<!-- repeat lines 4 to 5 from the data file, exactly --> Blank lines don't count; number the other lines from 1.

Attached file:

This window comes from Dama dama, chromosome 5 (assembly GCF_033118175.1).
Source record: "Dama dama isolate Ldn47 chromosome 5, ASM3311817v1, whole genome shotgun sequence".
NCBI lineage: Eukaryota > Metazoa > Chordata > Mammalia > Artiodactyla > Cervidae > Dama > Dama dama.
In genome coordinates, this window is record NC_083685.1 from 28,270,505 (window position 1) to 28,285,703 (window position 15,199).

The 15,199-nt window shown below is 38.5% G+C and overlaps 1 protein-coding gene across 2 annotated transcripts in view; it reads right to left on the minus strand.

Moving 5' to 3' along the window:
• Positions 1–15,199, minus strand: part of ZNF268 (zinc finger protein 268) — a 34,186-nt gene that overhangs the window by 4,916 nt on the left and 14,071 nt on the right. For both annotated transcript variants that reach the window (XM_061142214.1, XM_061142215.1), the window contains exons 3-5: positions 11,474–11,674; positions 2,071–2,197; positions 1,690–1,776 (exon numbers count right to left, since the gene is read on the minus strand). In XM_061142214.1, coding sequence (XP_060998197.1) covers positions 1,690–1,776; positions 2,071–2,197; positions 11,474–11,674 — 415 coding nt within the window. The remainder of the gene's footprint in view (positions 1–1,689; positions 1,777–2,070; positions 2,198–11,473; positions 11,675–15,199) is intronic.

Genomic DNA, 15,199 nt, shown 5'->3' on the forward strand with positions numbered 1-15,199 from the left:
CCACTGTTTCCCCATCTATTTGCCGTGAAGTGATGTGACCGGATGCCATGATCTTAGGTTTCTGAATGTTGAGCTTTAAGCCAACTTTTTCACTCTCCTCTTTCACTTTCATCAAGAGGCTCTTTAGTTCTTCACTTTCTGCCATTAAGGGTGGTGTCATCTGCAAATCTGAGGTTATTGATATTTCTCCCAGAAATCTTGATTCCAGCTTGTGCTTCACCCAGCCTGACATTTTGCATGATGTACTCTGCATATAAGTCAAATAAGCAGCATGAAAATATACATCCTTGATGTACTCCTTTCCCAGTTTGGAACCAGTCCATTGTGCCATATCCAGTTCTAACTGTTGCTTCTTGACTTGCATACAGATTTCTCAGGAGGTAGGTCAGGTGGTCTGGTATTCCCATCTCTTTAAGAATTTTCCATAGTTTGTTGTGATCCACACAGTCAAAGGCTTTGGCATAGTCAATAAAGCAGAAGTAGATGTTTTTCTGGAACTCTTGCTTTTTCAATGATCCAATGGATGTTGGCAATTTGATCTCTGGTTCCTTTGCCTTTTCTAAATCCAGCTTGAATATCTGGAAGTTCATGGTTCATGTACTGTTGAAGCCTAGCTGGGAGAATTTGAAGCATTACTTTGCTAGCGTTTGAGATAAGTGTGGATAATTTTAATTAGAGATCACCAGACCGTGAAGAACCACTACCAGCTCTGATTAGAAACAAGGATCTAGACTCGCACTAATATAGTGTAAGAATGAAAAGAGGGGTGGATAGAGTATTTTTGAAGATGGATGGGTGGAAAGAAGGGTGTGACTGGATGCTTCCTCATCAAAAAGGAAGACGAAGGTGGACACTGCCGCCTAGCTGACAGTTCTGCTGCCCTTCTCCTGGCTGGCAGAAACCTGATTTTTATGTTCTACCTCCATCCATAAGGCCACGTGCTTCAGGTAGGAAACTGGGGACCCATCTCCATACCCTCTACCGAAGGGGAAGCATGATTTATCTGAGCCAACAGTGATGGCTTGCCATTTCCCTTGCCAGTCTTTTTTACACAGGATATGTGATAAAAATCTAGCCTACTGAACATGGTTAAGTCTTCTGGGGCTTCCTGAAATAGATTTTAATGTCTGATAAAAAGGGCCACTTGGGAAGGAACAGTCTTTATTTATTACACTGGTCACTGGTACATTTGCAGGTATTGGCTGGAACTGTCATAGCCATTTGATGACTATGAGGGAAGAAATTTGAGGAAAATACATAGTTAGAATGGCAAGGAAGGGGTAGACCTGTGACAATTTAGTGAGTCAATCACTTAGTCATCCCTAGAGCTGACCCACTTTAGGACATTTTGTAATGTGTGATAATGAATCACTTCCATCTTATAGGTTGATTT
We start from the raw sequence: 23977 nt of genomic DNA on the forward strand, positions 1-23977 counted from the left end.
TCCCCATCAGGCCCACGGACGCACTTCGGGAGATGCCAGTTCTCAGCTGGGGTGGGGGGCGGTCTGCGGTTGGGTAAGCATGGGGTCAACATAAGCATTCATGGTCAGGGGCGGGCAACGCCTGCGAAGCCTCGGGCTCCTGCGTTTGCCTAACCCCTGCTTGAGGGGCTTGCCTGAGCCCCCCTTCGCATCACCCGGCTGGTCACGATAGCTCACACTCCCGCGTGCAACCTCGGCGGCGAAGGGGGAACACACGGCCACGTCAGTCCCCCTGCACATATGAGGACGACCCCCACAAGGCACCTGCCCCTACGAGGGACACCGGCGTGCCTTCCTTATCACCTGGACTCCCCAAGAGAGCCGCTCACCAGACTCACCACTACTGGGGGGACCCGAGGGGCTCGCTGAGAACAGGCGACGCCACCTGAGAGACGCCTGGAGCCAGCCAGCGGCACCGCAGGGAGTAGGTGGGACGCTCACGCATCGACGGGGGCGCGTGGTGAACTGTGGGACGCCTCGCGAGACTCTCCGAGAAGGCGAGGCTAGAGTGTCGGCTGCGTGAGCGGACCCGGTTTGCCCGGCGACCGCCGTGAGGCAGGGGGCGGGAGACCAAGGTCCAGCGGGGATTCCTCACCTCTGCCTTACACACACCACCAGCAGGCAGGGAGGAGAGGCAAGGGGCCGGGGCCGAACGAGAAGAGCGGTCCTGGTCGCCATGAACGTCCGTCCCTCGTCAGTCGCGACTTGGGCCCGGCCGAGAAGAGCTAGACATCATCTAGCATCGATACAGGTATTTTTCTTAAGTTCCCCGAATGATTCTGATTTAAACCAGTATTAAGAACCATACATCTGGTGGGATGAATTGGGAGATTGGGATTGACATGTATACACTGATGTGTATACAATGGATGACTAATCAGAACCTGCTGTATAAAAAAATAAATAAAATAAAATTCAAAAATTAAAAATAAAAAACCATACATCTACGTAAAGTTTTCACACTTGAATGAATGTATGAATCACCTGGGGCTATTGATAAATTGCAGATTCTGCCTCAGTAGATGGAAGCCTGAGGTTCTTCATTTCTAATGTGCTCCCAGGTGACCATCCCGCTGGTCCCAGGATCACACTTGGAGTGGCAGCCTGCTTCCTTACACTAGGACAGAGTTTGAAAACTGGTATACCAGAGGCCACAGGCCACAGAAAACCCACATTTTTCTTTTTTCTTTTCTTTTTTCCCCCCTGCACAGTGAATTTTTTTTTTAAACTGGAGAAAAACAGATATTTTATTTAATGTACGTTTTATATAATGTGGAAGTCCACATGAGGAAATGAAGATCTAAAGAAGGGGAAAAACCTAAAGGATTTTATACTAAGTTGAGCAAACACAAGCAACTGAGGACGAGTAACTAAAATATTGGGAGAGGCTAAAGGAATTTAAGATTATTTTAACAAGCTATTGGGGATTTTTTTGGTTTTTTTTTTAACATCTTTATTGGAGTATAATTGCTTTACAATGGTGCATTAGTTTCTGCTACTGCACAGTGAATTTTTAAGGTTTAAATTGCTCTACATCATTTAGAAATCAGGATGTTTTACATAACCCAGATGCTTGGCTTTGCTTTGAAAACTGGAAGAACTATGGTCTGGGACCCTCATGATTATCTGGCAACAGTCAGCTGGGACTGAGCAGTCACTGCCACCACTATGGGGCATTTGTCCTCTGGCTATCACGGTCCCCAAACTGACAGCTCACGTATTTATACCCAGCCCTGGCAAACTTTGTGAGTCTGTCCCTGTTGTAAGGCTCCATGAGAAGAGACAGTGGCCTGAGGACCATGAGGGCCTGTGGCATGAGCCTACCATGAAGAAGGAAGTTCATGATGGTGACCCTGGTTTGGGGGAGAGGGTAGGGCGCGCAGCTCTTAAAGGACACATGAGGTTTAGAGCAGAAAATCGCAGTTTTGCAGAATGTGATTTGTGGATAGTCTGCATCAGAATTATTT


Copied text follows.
In genome coordinates, this window is record NC_083685.1 from 28,270,505 (window position 1) to 28,285,703 (window position 15,199).

The 15,199-nt window shown below is 38.5% G+C and overlaps 1 protein-coding gene across 2 annotated transcripts in view; it reads right to left on the minus strand.